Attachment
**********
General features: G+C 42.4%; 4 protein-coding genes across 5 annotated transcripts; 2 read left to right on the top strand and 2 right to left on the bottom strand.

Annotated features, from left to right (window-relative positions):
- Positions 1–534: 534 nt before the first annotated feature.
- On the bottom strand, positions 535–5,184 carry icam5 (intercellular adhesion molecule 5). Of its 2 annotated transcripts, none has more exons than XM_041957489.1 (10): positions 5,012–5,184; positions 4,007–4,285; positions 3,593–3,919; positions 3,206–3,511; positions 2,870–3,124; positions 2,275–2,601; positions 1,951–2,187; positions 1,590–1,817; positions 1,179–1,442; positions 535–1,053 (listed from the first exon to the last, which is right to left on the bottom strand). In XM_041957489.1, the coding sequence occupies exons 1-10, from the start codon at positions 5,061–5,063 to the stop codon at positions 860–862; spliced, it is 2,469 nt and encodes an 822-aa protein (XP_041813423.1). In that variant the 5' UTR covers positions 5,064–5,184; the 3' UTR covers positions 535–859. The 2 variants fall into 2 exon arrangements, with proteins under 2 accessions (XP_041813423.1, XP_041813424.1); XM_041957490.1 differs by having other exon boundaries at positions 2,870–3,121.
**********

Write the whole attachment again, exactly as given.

General features: G+C 42.4%; 4 protein-coding genes across 5 annotated transcripts; 2 read left to right on the top strand and 2 right to left on the bottom strand.

Annotated features, from left to right (window-relative positions):
- Positions 1–534: 534 nt before the first annotated feature.
- On the bottom strand, positions 535–5,184 carry icam5 (intercellular adhesion molecule 5). Of its 2 annotated transcripts, none has more exons than XM_041957489.1 (10): positions 5,012–5,184; positions 4,007–4,285; positions 3,593–3,919; positions 3,206–3,511; positions 2,870–3,124; positions 2,275–2,601; positions 1,951–2,187; positions 1,590–1,817; positions 1,179–1,442; positions 535–1,053 (listed from the first exon to the last, which is right to left on the bottom strand). In XM_041957489.1, the coding sequence occupies exons 1-10, from the start codon at positions 5,061–5,063 to the stop codon at positions 860–862; spliced, it is 2,469 nt and encodes an 822-aa protein (XP_041813423.1). In that variant the 5' UTR covers positions 5,064–5,184; the 3' UTR covers positions 535–859. The 2 variants fall into 2 exon arrangements, with proteins under 2 accessions (XP_041813423.1, XP_041813424.1); XM_041957490.1 differs by having other exon boundaries at positions 2,870–3,121.